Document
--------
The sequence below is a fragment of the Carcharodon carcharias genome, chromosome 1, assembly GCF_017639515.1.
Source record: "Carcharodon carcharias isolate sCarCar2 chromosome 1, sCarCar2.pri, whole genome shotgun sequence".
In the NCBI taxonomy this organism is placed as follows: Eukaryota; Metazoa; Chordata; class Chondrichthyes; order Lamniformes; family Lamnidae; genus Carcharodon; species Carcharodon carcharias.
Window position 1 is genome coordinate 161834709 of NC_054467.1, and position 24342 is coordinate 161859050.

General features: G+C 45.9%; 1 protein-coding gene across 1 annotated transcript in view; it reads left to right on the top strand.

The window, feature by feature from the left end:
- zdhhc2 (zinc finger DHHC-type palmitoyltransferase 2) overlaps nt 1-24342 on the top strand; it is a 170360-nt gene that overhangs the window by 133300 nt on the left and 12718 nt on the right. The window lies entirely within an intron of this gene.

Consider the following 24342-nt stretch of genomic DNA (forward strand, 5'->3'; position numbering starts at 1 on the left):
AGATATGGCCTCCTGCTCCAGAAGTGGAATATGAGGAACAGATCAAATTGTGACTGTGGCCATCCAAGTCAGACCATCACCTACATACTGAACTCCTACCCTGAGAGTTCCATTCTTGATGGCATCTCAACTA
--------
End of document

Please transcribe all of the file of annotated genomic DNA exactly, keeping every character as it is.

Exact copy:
The sequence below is a fragment of the Carcharodon carcharias genome, chromosome 1, assembly GCF_017639515.1.
Source record: "Carcharodon carcharias isolate sCarCar2 chromosome 1, sCarCar2.pri, whole genome shotgun sequence".
In the NCBI taxonomy this organism is placed as follows: Eukaryota; Metazoa; Chordata; class Chondrichthyes; order Lamniformes; family Lamnidae; genus Carcharodon; species Carcharodon carcharias.
Window position 1 is genome coordinate 161834709 of NC_054467.1, and position 24342 is coordinate 161859050.

General features: G+C 45.9%; 1 protein-coding gene across 1 annotated transcript in view; it reads left to right on the top strand.

The window, feature by feature from the left end:
- zdhhc2 (zinc finger DHHC-type palmitoyltransferase 2) overlaps nt 1-24342 on the top strand; it is a 170360-nt gene that overhangs the window by 133300 nt on the left and 12718 nt on the right. The window lies entirely within an intron of this gene.

Consider the following 24342-nt stretch of genomic DNA (forward strand, 5'->3'; position numbering starts at 1 on the left):
AGATATGGCCTCCTGCTCCAGAAGTGGAATATGAGGAACAGATCAAATTGTGACTGTGGCCATCCAAGTCAGACCATCACCTACATACTGAACTCCTACCCTGAGAGTTCCATTCTTGATGGCATCTCAACTA